Tilburg University

Tilburg School of Social and Behavioral Sciences

MTO

Supervisors**
**– prof.dr. K. Sijtsma (Tilburg University)

– dr. A.A. Béguin (Cito, Arnhem)

On December 12th 2014, Marie-Anne Mittelhaëuser defended her thesis entitled

**Modeling the Effect of Differential Motivation on Linking Educational Tests**

**Project**

**Application of mixed IRT models and person-fit methods in educational measurement**

Item response theory (IRT) models have specific properties that are useful in educational measurement. These properties support the construction of measurement instruments, linking and equating of measurements, and evaluation of test bias, among other things (Scheerens, Glas, & Thomas, 2007). However, these properties are only useful if the IRT model fits the data and if the proficiency level and item parameters are accurately estimated. Unfortunately, due to various reasons, this condition is not always met. For example, if groups of respondents display “sleeping” behavior (e.g., inaccurately answering the first items in a test due to problems getting started), “plodding” behavior (e.g., spending too much time on the first items and thereby answering the later items incorrect due to too little time left), random response behavior (e.g., answering items randomly) or cheating behavior (e.g., copying answers from other examinees) an IRT model might not fit to specific subgroups of respondents within the total group (Meijer & Sijtsma, 2001; Meijer, 2003).

Several methods were proposed to identify these aberrant response behaviors. For example, person-fit methods assign a value to each individual vector of items scores, and a statistical test is used to decide whether the underlying IRT model or other measurement model fits the item scores. Significant person-fit values identify item-scores that are aberrant relative to the IRT model, and the researcher may decide to remove the aberrant item-score vectors from the data set (Meijer & Sijtsma, 1995). This is expected to improve the fit of the IRT model and the correctness of the parameter estimates. A well-known person-fit statistic is the *l _{z}*, statistic (Drasgow, Levine, & Williams, 1985). Research showed that the normal approximation to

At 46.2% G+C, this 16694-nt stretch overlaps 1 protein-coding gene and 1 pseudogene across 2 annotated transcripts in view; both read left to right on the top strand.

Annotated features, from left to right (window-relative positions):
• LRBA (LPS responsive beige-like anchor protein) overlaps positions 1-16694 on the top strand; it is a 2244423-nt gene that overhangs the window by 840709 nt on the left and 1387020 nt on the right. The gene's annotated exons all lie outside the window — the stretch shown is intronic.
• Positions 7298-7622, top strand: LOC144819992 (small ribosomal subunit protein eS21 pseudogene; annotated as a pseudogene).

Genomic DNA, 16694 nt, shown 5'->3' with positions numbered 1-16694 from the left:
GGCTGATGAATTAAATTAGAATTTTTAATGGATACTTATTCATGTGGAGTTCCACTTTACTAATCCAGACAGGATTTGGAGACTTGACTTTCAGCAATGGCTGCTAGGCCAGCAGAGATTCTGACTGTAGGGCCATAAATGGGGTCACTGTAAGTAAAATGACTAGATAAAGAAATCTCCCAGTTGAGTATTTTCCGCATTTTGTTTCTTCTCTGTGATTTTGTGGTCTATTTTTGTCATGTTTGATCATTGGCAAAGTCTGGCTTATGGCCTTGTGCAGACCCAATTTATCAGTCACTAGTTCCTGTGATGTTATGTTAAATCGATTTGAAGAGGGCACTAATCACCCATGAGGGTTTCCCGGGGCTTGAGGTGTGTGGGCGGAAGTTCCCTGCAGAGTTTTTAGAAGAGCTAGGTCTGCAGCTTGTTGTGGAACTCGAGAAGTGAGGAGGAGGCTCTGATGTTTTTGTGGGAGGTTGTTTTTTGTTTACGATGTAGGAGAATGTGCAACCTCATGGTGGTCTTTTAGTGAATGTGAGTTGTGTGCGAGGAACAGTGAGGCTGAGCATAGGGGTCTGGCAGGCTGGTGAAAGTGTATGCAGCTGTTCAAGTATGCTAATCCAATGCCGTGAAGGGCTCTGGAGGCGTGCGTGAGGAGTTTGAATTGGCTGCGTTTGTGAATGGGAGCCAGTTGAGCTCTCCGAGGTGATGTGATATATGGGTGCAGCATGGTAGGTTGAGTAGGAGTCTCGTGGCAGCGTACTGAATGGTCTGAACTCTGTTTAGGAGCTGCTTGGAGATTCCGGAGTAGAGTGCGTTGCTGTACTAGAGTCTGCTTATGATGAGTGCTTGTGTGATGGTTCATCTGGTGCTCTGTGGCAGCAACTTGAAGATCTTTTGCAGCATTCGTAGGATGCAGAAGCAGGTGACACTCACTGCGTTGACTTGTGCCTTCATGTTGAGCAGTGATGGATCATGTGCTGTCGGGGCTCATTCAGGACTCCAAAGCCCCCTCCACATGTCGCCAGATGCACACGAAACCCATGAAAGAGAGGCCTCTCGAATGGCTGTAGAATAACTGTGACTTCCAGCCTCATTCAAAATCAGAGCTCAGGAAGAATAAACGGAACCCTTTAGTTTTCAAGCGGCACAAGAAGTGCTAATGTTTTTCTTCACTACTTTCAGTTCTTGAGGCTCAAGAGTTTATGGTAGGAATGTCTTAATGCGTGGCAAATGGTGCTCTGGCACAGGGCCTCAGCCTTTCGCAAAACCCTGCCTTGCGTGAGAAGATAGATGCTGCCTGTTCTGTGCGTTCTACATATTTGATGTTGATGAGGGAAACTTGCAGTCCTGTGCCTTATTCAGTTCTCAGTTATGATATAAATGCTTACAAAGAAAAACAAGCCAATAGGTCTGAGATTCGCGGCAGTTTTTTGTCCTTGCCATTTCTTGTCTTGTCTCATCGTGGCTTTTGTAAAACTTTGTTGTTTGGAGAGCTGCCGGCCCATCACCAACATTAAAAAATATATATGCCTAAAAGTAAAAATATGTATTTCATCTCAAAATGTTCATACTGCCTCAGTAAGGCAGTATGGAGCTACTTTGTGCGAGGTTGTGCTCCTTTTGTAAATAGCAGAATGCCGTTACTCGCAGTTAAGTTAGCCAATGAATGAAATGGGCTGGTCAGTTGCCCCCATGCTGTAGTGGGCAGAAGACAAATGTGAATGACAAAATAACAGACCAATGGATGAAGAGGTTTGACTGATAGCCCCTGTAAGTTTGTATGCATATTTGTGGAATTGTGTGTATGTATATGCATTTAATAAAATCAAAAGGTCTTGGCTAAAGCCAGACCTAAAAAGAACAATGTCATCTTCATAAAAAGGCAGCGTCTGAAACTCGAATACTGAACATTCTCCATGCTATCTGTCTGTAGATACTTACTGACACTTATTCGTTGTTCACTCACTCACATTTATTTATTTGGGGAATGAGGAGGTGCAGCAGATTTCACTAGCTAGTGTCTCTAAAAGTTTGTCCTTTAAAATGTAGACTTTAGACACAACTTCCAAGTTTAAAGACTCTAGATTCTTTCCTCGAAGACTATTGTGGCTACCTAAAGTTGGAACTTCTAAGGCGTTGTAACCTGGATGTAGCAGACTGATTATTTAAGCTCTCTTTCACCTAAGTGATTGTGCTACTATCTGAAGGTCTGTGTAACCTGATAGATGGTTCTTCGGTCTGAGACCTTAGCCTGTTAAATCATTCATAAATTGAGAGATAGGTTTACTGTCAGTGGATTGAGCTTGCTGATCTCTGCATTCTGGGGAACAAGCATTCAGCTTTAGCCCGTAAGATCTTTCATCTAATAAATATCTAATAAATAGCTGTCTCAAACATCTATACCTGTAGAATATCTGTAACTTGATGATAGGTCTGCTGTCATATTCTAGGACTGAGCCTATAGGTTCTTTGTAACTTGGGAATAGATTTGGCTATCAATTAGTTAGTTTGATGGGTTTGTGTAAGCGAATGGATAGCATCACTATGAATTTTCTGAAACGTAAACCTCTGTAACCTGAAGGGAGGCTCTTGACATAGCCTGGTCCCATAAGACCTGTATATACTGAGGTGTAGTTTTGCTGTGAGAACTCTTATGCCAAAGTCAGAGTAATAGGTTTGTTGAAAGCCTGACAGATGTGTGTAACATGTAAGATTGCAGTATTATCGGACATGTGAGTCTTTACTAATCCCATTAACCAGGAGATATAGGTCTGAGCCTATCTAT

*l*is invalid, which yields a conservative test, in particular for detecting aberrant responses at the lower and higher end of the level scale and when applied to short scales (Van Krimpen-Stoop & Meijer, 1999). Fortunately, Snijders (2001) and De la Torre and Deng (2008) developed methods for the accuracy of person-fit analysis using

_{z}*l*.

_{z}Alternatively, mixed IRT models assume that the data are a mixture of different data sets from two or more latent populations (Rost, 1997; Von Davier & Yamamoto, 2004), also called latent classes. If this assumption is correct, a particular IRT model does not hold for the entire population, but different model parameters are valid for different subpopulations. Hence, mixed IRT models may be used to identify classes in our data displaying different types of responsive behavior, and the researcher may decide to remove an entire class from the data set so as to improve IRT model fit and parameter estimates. For example, one can specify the mixed IRT model in such a way that one of the latent classes represent high-stakes response behavior while the other latent class represents low-stakes responsive behavior (Béguin, 2005; Béguin & Maan, 2007).

The goal of this project is to investigate how mixed IRT models and person-fit methods can be used to improve educational measurement procedures. More specifically, research is done into equating and linking procedures in which two high-stakes tests are compared.

This project was financed by Tilburg University and Cito.